Most coaches believe that clients experience greater transformation when engaged in a longer-termed coaching relationship. The same is true when it comes to talking about race. “One off” conversations have less transformational potential than conversations that take place organically arising out of a sustained, mutually trusting relationship.
Many times, African Americans are unwilling to engage in conversations with us because they don’t really know us. Conversely, we have not shown that we have the ability to hear them without getting defensive, nor have we earned their trust. Sometimes, the best strategy to learn about the “Black experience” is to join (by their invitation) their community (without taking over) and experience their joys and struggles, hopes and obstacles, celebrations and defeats.
It’s about goal-oriented tangible action.
Just as the best coaching conversations involve a call to action, so too should conversations about race. Unfortunately, in too many of these conversations, whites basically tell African Americans: “Teach me about racism, but don’t hold me accountable to how it has damaged the African American community.” Even less helpful, whites are often tempted to ask African Americans to offer them understanding, absolution, or even reconciliation as their call to action after one conversation.
Robert P. Jones, author of White Too Long, offered sage advice when he said in an interview with me (around 34:00 minute mark): “If whites forget about reconciliation, and just work for justice and repair, our African American brothers and sisters are going to tell us when we are reconciled. . . . But it is not something that we should be asking for, and certainly not very quickly.”
Before having conversations about race, ask yourself: “What tangible actions am I willing to commit and be accountable for racial justice?”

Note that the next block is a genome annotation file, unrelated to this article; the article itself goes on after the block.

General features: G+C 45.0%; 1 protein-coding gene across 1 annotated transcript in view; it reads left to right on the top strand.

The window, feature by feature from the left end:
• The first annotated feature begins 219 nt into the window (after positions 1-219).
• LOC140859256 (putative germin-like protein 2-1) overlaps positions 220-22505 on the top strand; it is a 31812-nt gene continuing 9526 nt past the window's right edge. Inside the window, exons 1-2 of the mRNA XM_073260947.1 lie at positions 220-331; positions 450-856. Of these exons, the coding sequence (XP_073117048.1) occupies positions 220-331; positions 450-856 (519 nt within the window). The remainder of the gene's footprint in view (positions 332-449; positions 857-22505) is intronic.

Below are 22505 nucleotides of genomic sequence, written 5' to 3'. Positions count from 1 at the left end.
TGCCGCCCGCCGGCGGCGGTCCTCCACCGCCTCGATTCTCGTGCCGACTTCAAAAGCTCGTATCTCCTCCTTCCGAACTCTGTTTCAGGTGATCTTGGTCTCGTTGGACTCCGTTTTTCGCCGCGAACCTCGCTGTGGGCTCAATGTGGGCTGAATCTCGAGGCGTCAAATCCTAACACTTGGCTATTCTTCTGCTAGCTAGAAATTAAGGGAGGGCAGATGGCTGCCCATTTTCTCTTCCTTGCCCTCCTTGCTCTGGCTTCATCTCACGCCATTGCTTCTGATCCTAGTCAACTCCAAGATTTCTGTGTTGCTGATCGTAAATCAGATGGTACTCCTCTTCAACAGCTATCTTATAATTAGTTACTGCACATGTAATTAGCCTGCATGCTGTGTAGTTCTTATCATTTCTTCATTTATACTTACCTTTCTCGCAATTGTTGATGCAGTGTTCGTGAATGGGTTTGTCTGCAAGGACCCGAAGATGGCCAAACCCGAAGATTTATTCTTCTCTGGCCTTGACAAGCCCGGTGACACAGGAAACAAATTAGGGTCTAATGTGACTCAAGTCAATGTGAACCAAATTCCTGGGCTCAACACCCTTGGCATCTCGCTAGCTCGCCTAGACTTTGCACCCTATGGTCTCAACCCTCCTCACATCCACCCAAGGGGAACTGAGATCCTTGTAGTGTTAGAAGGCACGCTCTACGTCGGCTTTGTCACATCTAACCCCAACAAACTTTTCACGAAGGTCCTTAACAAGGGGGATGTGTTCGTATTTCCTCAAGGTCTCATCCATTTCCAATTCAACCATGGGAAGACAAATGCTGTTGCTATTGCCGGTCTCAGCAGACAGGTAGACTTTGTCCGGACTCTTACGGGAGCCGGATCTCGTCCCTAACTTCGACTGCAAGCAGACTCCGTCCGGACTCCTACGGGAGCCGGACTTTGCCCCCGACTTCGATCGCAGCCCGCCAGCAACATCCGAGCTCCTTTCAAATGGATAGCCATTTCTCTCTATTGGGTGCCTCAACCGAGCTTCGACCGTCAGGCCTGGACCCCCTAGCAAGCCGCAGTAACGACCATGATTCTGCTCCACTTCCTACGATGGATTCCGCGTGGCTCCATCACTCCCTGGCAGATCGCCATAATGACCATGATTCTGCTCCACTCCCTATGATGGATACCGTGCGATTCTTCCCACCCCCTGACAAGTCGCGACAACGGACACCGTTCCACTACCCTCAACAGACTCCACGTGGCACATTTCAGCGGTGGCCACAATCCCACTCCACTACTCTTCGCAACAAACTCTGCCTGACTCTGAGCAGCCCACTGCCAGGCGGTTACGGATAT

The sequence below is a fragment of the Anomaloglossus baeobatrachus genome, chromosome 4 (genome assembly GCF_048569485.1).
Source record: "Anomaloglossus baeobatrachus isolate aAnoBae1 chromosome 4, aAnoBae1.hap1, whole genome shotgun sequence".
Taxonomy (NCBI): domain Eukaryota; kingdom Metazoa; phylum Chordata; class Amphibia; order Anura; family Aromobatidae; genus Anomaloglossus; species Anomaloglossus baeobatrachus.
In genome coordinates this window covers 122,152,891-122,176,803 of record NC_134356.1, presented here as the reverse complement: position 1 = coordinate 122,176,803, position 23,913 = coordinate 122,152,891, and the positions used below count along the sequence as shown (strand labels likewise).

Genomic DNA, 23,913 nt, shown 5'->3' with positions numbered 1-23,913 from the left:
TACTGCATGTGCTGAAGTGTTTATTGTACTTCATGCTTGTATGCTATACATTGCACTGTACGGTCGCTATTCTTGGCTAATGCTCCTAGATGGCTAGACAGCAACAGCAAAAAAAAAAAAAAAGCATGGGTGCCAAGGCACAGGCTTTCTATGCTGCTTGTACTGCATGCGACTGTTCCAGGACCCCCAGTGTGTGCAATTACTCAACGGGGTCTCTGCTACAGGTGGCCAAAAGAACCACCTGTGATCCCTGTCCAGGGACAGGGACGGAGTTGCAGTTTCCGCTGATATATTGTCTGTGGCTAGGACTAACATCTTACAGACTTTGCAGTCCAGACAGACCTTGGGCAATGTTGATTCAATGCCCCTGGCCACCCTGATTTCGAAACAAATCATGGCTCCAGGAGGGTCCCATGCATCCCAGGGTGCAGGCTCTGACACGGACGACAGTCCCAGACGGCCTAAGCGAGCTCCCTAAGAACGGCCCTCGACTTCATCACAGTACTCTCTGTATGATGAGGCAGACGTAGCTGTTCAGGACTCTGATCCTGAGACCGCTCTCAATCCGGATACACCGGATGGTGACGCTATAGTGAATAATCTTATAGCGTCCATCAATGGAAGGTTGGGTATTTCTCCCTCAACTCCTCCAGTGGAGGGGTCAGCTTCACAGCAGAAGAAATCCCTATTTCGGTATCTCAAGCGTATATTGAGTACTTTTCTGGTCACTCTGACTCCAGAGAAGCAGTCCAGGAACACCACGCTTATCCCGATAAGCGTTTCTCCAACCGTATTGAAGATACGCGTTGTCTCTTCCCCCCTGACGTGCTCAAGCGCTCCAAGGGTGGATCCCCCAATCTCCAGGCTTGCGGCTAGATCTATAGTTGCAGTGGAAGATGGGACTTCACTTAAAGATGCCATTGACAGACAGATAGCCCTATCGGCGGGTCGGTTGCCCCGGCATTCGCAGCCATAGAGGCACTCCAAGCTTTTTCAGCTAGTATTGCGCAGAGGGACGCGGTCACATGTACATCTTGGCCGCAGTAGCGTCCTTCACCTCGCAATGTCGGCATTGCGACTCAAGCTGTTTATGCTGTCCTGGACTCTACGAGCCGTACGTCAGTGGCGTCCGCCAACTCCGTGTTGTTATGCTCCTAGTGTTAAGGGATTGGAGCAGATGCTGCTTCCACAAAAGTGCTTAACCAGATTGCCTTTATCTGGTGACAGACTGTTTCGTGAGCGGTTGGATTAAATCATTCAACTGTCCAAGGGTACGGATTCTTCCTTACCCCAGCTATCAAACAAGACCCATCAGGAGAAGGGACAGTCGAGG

Coaching at its best is always fully client-centered and not coach-centered. That skill is also a super-power when it comes to fighting systemic racism.
I believe one of the main characteristics of racism is the insistence of centering the experiences, perspectives, beliefs, privileges, and power of (male) white people over people of color in our society. To the extent that we non-Black coaches can apply this coaching competency of decentering ourselves and centering on African Americans, I believe we will have much more productive conversations about racial justice.
Indeed, if we find ways to decenter ourselves and center African Americans in our work in racial and social justice, I believe we can make a great contribution to the well-being and flourishing of all in our society.
So here are my seven things to know before talking about race with African Americans. How might you apply these lessons before your next conversation about race?
There are many things that I still do not know about conversations around racial justice.
What would you add to this list?